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Why Everyone Should Carry a Selfie Stick

Photo via Buzzfeed video (screenshot)

Photo via Buzzfeed video (screenshot)

I love my selfie sticks. Yes, I have more than one. I take one with me whenever I go on a trip — most recently, to Disney World in Florida. And instead of receiving judgmental glances like I thought we would, my boyfriend and I were met with excited questions from curious onlookers. More often than not, people wanted to know where to get one so they, too, could capture precious moments, without flagging down strangers and imploring them to take the shot.

Sure, the selfie stick has been banned in a number of places,from the Palace of Versailles in France and the Colosseum in Rome, to soccer stadiums in Brazil and England and American museums such as the Smithsonian, Metropolitan Museum of Art and Museum of Modern Art. But when you're thoughtful about how and where you use the tool, it can be a great way to capture fond memories.

People hate the selfie stick for a number of reasons — it's an obstruction, it's dangerous, or, as the South Korean government claims, some may cause Bluetooth interference. One of my co-workers even quipped that "the selfie stick is the height of narcissism." He, like many other people, despise selfie sticks for the same reasons they detest duck faces.

But if you think about it, how is using the selfie stick not improving our lives? You and your partner don't need to take pictures of each other alone on your honeymoon anymore, and you can squeeze more people, and more of the background, into your shot.

MORE: How to Take a Great Selfie

And what's wrong with selfies? People have been taking self and group portraits since the first daguerreotypes became available in 1839. Smartphones and selfie sticks make this process easier, but the concept has been around for 175 years.

We don't have to waste time waiting around for a pleasant-looking passerby to help take a family portrait or worry about a stranger running off with our cameras (or worse, smartphones) anymore.

Using a selfie stick also gives us more creative freedom over what goes into our pictures, as we can see what the image looks like before clicking the trigger. This saves time, because you don't have to review your photo and then reshoot if you don't like the result.

And honestly, how much more of an obstruction is the selfie stick compared to a human photographer taking photos of another person? The selfie-stick users who get in our way are the very same people who cluelessly stand in the middle of the sidewalk, trying to snap a photo of the Empire State Building or Rockefeller Center while busy passersby try angrily to get around them.

The same common sense that applies to taking pictures anywhere applies to using a selfie stick. Look around you before whipping out your monopod or camera. Don't stop in the middle of the street. Be considerate of passersby, and be respectful of the time and place.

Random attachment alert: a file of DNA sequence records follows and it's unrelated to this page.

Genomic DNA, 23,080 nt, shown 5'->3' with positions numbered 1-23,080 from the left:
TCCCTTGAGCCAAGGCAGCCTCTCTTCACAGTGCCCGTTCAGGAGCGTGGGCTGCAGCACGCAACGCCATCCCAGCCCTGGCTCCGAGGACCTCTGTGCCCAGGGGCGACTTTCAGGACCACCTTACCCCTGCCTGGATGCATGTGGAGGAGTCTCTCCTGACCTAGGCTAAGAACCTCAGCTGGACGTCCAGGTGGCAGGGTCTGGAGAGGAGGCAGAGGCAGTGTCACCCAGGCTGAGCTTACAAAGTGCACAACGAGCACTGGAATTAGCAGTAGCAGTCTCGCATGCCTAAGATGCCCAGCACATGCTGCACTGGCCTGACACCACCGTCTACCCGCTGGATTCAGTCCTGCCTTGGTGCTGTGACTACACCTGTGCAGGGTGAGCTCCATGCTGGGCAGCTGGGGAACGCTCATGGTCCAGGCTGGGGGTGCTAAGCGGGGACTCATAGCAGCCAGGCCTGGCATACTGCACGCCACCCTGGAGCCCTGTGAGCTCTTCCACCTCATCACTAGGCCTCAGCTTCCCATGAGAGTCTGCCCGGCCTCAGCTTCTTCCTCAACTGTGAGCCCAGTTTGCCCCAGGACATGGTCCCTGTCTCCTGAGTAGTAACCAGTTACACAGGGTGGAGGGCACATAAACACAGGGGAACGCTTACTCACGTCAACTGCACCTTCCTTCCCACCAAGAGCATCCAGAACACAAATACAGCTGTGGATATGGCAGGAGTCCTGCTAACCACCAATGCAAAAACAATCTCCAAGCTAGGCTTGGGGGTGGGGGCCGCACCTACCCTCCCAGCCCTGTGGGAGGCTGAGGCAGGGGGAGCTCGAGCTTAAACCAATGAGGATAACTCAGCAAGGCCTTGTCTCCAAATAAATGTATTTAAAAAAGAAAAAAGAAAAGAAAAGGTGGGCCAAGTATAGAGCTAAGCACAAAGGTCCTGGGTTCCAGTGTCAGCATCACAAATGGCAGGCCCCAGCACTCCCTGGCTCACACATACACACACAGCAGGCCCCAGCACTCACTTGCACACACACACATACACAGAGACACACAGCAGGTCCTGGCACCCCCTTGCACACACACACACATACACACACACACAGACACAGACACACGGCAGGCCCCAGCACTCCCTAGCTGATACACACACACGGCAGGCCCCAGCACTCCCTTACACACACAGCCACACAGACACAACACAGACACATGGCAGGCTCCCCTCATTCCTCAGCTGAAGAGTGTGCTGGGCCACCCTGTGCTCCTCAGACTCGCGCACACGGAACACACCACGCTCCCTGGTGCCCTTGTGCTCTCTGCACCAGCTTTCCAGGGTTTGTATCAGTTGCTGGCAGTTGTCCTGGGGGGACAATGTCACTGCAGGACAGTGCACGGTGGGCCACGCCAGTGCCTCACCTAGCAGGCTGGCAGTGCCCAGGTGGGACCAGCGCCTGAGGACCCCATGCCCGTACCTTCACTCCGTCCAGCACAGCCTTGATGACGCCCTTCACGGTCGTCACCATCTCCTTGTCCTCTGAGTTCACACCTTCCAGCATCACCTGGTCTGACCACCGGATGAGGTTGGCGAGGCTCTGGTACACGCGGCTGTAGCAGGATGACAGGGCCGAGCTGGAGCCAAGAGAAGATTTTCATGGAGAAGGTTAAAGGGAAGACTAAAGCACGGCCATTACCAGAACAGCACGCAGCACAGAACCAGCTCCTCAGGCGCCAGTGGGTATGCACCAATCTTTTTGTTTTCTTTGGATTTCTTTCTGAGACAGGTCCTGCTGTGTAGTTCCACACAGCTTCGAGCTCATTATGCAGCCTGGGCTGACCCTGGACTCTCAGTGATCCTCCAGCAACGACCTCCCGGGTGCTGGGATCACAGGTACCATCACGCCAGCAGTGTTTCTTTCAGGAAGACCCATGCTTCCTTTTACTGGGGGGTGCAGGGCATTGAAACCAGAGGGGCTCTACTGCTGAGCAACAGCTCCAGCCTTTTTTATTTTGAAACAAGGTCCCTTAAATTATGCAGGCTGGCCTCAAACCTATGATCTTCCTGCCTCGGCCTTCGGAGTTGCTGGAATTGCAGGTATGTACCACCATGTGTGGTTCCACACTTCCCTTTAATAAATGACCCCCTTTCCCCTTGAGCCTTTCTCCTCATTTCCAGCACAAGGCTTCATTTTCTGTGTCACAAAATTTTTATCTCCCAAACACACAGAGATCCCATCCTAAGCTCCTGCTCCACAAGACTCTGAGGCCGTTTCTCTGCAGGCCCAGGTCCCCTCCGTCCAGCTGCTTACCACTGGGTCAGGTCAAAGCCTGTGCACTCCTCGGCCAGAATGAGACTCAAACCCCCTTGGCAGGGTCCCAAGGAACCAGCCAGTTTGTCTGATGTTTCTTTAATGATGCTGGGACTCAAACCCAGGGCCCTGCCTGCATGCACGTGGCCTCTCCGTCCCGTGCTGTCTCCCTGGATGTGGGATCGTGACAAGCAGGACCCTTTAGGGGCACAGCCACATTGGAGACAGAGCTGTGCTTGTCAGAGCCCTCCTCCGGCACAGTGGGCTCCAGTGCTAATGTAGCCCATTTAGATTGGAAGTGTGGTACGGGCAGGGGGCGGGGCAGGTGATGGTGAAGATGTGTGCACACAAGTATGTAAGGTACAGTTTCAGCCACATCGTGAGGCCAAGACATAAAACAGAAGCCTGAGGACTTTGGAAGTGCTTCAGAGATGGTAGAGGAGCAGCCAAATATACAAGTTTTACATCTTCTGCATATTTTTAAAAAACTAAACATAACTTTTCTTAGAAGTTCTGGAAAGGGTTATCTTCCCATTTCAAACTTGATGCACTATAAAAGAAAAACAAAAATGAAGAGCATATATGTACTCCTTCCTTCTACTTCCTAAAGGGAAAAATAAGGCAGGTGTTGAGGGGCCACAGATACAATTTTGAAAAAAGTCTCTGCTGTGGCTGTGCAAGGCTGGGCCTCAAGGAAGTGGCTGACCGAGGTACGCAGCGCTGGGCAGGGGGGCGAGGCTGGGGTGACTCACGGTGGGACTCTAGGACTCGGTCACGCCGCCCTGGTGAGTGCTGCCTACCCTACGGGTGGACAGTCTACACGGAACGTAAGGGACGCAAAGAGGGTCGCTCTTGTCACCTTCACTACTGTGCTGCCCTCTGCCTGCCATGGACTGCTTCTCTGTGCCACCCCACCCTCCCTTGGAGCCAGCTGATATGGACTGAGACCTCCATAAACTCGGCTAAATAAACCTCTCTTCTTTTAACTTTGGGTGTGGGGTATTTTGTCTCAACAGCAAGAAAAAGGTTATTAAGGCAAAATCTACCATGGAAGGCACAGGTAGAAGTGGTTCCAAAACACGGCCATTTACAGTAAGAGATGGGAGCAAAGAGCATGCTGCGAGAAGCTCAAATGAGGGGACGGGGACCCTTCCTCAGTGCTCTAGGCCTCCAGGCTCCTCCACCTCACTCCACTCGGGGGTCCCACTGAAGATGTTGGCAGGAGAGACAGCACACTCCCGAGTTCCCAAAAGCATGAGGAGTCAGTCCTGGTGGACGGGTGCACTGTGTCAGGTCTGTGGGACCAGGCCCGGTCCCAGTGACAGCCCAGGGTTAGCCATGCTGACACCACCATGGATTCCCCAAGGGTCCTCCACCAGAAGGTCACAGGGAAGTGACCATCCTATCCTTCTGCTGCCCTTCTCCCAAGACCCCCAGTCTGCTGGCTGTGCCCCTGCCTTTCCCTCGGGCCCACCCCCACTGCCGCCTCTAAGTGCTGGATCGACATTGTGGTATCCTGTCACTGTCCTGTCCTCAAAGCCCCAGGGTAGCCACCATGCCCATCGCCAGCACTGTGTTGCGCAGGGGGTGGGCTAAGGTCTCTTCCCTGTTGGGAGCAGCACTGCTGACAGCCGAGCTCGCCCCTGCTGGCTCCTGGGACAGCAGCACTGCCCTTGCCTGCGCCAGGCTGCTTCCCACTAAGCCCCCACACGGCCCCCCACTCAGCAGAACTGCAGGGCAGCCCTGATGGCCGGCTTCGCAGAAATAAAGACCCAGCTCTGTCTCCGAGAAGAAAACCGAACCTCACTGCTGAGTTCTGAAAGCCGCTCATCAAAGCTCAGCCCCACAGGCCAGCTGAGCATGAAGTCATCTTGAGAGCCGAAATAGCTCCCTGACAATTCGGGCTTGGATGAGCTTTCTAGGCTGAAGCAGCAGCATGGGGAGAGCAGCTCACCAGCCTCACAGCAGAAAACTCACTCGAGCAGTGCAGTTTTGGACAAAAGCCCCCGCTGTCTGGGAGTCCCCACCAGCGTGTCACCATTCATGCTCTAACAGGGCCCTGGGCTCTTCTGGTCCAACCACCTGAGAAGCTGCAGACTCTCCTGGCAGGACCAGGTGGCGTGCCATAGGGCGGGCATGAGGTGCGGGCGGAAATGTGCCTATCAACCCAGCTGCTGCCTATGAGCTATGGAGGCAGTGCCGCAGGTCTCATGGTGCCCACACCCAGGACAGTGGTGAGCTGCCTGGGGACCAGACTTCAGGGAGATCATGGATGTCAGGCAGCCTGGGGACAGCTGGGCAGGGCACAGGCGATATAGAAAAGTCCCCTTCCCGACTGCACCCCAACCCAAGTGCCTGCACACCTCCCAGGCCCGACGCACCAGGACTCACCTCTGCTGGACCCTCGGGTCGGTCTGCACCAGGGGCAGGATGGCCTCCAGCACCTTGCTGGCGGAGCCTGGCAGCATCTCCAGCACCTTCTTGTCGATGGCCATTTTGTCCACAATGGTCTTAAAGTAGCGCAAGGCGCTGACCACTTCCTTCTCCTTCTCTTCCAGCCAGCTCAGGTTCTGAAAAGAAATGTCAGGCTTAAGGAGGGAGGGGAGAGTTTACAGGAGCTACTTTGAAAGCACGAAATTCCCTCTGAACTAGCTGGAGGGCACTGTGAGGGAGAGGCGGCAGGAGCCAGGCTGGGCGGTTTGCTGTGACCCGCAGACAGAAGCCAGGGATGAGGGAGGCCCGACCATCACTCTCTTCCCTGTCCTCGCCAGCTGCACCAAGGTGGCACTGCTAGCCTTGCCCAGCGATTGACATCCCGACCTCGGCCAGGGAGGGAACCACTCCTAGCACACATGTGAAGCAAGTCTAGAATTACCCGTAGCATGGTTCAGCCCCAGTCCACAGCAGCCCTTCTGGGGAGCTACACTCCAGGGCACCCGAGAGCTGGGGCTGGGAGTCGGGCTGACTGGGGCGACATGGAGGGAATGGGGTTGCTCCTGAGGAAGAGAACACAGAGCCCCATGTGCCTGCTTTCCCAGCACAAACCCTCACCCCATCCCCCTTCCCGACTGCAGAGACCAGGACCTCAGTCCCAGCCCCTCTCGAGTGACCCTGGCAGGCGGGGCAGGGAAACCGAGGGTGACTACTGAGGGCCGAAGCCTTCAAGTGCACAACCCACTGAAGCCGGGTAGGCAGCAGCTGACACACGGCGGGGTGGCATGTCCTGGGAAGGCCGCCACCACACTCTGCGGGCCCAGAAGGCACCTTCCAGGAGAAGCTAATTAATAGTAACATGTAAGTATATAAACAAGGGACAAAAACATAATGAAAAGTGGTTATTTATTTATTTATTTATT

Deriding or banning selfie sticks is not very different from picking on selfie lovers for wanting to remember a special moment. There is no shame in that. Selfie lovers, ignore the haters, and (selfie) stick to your guns.

Lead image via Buzzfeed [screenshot]

Staff Writer Cherlynn Low is the selfie queen, according to her and some of her friends. Follow her @cherlynnlow. Follow Tom's Guide at @tomsguide and on Facebook.

  • rutherfordsc
    This is the type of behavior you are supporting.
    Reply
  • CherlynnLow
    Stop hating, Mr. Rutherford. And that's a good (ish) song.
    Reply
  • jpishgar
    Awesome. Selfie Stick Pride!
    Reply
  • jldevoy
    Todays main problem seems to be that we live in a narcissistic nightmare where people spend more time documenting concerts etc than actually enjoying them.
    Reply
  • nukemaster
    Its not like you have not been able to do the same thing with a monopod(even a closed tripod) + remote in the past.

    Used with care, it will not hurt anyone.

    It is just lighter now(mostly because the phone is much lighter).

    Not that I would ever get one because I have a camera for picture taking.

    15502757 said:
    Todays main problem seems to be that we live in a narcissistic nightmare where people spend more time documenting concerts etc than actually enjoying them.
    Because people getting more online votes or attention feel better about them selves.
    People take pictures to post on the internet when a car crash happens instead of seeing if everyone is ok.
    Reply
  • alicepattinson
    I think it is to always be prepared in taking selfie using a Selfie Stick Pro. :)
    Reply
  • Dandalf
    "But if you think about it, how is using the selfie stick not improving our lives?"

    Okay Cherlynn I've thought about it as you challenged, and here is my answer to your question. It is not improving our lives, as it's a very immediate reminder of the increasingly self-absorbed nature of our society. For some people this can be depressing, and can result in feelings of alienation. That's why it's not improving our lives.
    Reply
  • CherlynnLow
    Lol, thanks @Jpishgar ! Agreed! Maybe we should have a selfie stick pride parade!! hehe

    @nukemaster SUCH a good point!! social media's made everything a competition, but that's another story for another time...

    @alicepattinson what is a Selfie Stick Pro? Is that a particular brand of selfie stick?

    @jldevoy that's somewhat true - i don't like when people overdocument their lives - like how every run or gym workout is a triumph
    Reply
  • rutherfordsc
    I think one of the underlying frustrations with selfies, is that selfies and selfie sticks feel like they reward selfishness. Isn't it better to foster a sense of community by having a friendly passerby help you take a photo? It'll probably look better too.
    Reply
  • JeckeL
    I just carry a golf club & duct tape with me everywhere

    Reply